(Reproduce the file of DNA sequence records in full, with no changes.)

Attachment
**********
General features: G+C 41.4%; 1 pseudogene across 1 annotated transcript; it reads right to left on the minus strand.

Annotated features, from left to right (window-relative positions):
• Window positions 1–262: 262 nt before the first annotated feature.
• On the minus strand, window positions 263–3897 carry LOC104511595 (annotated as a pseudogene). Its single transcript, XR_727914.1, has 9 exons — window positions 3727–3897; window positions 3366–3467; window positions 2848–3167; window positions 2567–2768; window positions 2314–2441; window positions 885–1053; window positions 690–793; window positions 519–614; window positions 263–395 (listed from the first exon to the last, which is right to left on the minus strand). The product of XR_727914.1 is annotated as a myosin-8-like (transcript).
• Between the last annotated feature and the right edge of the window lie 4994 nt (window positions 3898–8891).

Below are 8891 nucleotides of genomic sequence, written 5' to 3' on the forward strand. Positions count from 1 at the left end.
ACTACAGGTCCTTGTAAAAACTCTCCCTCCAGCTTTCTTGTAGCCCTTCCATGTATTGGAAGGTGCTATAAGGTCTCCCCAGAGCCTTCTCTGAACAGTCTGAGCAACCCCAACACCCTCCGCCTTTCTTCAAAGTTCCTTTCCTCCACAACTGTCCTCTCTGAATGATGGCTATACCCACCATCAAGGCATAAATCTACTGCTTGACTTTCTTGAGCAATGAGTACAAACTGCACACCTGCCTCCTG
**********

General features: G+C 41.4%; 1 pseudogene across 1 annotated transcript; it reads right to left on the minus strand.

Annotated features, from left to right (window-relative positions):
• Window positions 1–262: 262 nt before the first annotated feature.
• On the minus strand, window positions 263–3897 carry LOC104511595 (annotated as a pseudogene). Its single transcript, XR_727914.1, has 9 exons — window positions 3727–3897; window positions 3366–3467; window positions 2848–3167; window positions 2567–2768; window positions 2314–2441; window positions 885–1053; window positions 690–793; window positions 519–614; window positions 263–395 (listed from the first exon to the last, which is right to left on the minus strand). The product of XR_727914.1 is annotated as a myosin-8-like (transcript).
• Between the last annotated feature and the right edge of the window lie 4994 nt (window positions 3898–8891).

Below are 8891 nucleotides of genomic sequence, written 5' to 3' on the forward strand. Positions count from 1 at the left end.
ACTACAGGTCCTTGTAAAAACTCTCCCTCCAGCTTTCTTGTAGCCCTTCCATGTATTGGAAGGTGCTATAAGGTCTCCCCAGAGCCTTCTCTGAACAGTCTGAGCAACCCCAACACCCTCCGCCTTTCTTCAAAGTTCCTTTCCTCCACAACTGTCCTCTCTGAATGATGGCTATACCCACCATCAAGGCATAAATCTACTGCTTGACTTTCTTGAGCAATGAGTACAAACTGCACACCTGCCTCCTG